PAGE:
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Fulham blame crowd chaos on fans

This is a story from the FSF archive – the FSF and SD merged to become the FSA in 2019.

Supporters blamed for causing a worrying crush at Fulham before Monday’s Brazil-Ghana friendly have hit back and pinned the blame firmly on the door of the Premier League club. Thousands of people queued outside Craven Cottage to pick up tickets pre-match but the situation soon descended into chaos.

  • Where you at the game? The Football Supporters’ Federation would like to hear from you – read on for contact details.

Fulham blamed this on fans deciding to “stay and party in the streets” rather than enter the stadium but dozens of supporters have – independently of one another – contacted the FSF and painted an entirely different picture. That picture is one of “absolute pandemonium” with only a handful of staff on duty in two Portakabins to distribute thousands of tickets pre-match.
“I was there last night and to call it mayhem was an understatement. I’m surprised more people weren’t injured,” said fan Sam Amaning. “Myself and my cousin had tickets in the Johnny Haynes Stand – four members of staff were trying to deal with thousands of people collecting tickets. No queuing system or barriers, no police, not enough staff…it was completely amateurish and dangerous to be honest. The lack of organisation and planning was shocking.”
Peter Blake told a similar tale: “The disgrace was the planning, organisation and ineptitude of the Fulham staff regarding ticket collection. Thousands of people – Brazilians, Ghanaians, and British – were being serviced by two small booths to collect pre-paid tickets. There was no order, no queuing system, no security for what the organisers would have known (because they printed the tickets) were a vast crowd of people arriving between 15-45 minutes before kick-off.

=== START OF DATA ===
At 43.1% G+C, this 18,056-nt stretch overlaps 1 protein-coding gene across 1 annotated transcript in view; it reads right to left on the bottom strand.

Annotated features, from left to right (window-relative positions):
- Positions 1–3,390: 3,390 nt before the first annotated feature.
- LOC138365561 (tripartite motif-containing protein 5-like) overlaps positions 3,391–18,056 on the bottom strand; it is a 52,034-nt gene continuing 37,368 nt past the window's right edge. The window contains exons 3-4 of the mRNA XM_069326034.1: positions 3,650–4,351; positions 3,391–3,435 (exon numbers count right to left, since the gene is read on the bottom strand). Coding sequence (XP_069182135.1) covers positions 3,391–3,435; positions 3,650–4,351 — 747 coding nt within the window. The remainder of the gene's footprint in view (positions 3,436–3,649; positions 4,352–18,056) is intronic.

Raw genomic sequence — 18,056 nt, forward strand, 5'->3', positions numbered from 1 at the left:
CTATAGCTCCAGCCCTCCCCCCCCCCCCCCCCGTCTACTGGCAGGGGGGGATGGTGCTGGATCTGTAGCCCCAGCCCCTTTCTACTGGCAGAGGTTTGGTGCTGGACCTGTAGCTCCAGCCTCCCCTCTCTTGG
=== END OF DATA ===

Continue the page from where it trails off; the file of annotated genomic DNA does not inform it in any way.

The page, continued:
“As a result, a scrum commenced – crowds were pushing in from all sides. 15 minutes after kick-off, thousands were still outside trying to get tickets. It was a thoroughly dangerous situation – people were raining sweat, bodies were being crushed, others came close to fainting. The whole ordeal was utterly avoidable with prior planning and common sense. Fulham FC and the police should be ashamed of their actions.”
Fulham’s head of communications, Sarah Brookes, told the Guardian: “The fundamental problem was that people didn’t want to go into the ground when they arrived at the Cottage. They wanted to stay and party in the streets and that caused congestion, which meant that some people had difficulty picking up their tickets. We had loudhailers appealing for people to go into the ground but they refused.
“You can’t physically pick people up and force them to go in. We were a victim of people not wanting to go in to the stadium on time. The flow-rate at 7:30pm was 266-per-minute [into Craven Cottage], whereas for a Premier League game it would be between 500 and 600. That’s why there were only 11,500 people in the ground at kick-off.”
Fulham also argued that the “operational level” for the match was identical to that of a Premier League game with the same number of police and stewards. But many fans questioned whether it was sensible to compare a Premier League fixture with a one-off friendly.
Season ticket holders visiting Craven Cottage for the hundredth time to head to the same seat in the same stand would reasonably be expected to filter into a ground far, far quicker than thousands of first time visitors who might not have previously visited the ground. And many of those also had to pick up their ticket pre-match at a small Portakabin.
The FSF’s Amanda Jacks, said: “If you were involved in this incident, or saw what developed, the FSF wants to hear from you. We are currently compiling witness accounts and will send a report to Fulham FC, the FA, local Safety Advisory Group, Football Licensing Authority, and relevant police officials.
“We’ve made it clear to all parties that we’re not after a witch-hunt, compensation, or looking to play the blame game. But we do want full input into any post-match briefing and would like to submit fans’ evidence – it is far from unreasonable to expect answers as to what went wrong and no investigation should take place without supporter involvement.”
While Fulham have offered some fans complimentary tickets for a future match by way of an apology, Jacks cautioned fans to think carefully before accepting this offer: “The supporters I’ve spoken with want an investigation first and foremost, an apology, and a full refund rather than a ticket for a future game.”

  • If you witnessed, or were in the middle of, this incident the FSF would like to hear from you. Email Amanda Jacks: [email protected].

Many thanks to Susan Ferguson for the image used in this news item.

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